Many people today get remarried after a divorce or the loss of a spouse to death. A second, third or subsequent marriage may offer someone the companionship and stability they have long sought. While a new relationship may be a happy, positive thing, it may come with some unique challenges when the two parties try to figure out how to bring their children and other extended family members into the mix. Estate planning for spouses in a blended family may be particularly different than for partners in a first marriage.
RBC Wealth Management explains that the unique challenges associated with creating an estate plan for a remarried couple stem from the increased complexity not just of a person’s financial situation at the time of their remarriage but also the breadth of emotions that come into play. Many remarriages occur when the children of each partner are older and have already left home. These adult children may feel highly anxious about losing out on their portion of a parental inheritance.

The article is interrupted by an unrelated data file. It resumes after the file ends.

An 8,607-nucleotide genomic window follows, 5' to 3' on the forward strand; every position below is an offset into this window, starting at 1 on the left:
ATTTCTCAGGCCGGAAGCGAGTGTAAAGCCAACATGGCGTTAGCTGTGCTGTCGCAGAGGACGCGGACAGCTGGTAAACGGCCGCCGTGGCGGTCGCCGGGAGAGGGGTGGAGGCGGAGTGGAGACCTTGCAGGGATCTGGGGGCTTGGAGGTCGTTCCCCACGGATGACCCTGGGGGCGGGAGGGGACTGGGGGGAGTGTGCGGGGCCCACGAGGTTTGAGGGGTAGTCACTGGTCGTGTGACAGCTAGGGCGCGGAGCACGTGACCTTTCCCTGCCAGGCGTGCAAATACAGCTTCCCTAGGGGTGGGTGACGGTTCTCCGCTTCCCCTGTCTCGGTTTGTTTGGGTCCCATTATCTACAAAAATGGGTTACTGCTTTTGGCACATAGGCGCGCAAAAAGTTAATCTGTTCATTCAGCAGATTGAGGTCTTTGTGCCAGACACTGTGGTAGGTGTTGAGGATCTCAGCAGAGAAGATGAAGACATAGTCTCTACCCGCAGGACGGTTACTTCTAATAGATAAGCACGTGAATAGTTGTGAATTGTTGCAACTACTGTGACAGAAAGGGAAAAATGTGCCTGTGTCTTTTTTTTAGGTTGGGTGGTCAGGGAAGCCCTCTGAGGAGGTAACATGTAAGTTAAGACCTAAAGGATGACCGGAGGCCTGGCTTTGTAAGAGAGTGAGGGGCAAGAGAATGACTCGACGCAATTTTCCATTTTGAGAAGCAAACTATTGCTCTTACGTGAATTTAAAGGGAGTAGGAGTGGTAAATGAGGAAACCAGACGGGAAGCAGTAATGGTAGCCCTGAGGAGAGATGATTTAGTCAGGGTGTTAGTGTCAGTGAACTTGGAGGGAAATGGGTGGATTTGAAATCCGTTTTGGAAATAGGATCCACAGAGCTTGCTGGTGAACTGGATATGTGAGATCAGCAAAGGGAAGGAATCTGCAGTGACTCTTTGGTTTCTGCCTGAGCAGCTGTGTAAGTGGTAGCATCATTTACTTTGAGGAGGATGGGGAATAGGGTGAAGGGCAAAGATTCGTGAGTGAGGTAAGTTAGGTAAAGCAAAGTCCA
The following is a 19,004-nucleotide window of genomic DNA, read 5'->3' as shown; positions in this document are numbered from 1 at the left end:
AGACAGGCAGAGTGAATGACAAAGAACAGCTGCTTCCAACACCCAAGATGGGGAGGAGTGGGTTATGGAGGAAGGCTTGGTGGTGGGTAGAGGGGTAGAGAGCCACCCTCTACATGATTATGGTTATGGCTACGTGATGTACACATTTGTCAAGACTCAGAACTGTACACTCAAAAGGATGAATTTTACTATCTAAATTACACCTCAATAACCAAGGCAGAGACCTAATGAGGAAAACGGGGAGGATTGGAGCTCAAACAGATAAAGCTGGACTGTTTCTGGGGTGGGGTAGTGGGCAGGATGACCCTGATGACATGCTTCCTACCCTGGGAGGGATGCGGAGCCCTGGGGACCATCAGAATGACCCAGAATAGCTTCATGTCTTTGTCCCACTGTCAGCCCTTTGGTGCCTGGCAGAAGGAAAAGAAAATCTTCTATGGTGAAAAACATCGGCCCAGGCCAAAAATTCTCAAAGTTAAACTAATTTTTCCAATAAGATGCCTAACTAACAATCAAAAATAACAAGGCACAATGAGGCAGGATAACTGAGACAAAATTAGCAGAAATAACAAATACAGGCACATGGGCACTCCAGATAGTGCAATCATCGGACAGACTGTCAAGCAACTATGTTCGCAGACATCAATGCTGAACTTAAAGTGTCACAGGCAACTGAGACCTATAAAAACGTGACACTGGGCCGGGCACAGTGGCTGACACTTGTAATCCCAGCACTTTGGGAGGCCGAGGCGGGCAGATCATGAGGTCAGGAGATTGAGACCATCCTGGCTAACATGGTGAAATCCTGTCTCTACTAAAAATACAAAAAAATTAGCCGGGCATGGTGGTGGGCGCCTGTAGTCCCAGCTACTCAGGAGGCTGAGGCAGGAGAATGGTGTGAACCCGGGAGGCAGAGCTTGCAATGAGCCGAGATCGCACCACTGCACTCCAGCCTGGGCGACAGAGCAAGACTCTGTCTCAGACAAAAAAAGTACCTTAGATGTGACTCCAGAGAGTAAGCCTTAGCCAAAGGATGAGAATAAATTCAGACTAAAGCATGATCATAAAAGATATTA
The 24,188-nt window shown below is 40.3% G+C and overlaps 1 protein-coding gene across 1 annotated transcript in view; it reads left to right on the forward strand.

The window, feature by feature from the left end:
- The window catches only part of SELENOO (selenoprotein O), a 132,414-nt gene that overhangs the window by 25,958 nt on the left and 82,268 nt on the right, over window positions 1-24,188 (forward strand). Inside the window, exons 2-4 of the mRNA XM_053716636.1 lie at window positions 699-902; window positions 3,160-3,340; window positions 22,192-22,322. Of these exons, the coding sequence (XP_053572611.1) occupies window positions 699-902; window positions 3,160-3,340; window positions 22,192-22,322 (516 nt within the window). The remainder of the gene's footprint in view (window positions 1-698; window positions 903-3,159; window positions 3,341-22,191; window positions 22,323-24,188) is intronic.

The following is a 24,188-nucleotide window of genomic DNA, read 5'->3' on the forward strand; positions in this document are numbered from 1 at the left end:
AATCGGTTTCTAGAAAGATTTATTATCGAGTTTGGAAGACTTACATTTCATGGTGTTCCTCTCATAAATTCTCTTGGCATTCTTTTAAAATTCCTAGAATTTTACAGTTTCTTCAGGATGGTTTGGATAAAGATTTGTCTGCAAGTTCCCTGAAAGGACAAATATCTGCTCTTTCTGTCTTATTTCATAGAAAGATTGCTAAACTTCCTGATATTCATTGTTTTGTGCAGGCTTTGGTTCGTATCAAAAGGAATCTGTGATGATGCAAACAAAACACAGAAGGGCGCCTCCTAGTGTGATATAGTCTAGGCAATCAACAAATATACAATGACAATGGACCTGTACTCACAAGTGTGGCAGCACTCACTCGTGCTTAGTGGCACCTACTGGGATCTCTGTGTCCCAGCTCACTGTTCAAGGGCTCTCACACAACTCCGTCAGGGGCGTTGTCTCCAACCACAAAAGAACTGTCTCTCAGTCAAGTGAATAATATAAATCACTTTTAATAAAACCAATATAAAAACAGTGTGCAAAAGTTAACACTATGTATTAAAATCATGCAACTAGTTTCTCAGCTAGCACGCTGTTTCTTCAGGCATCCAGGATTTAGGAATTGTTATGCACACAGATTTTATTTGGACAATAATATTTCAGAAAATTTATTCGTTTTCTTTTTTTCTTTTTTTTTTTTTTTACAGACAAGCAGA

People with children from a prior marriage may benefit from creating a good prenuptial agreement along with their other estate planning documents. A prenup may also benefit spouses who own businesses and want to ensure their companies are protected regardless of what happens with their new marriage.
According to Forbes, a basic will is generally not sufficient to cover all of the estate planning needs a remarried person may have. Special forms of trusts help individuals provide for both their new spouses and their children without pitting the two parties against each other.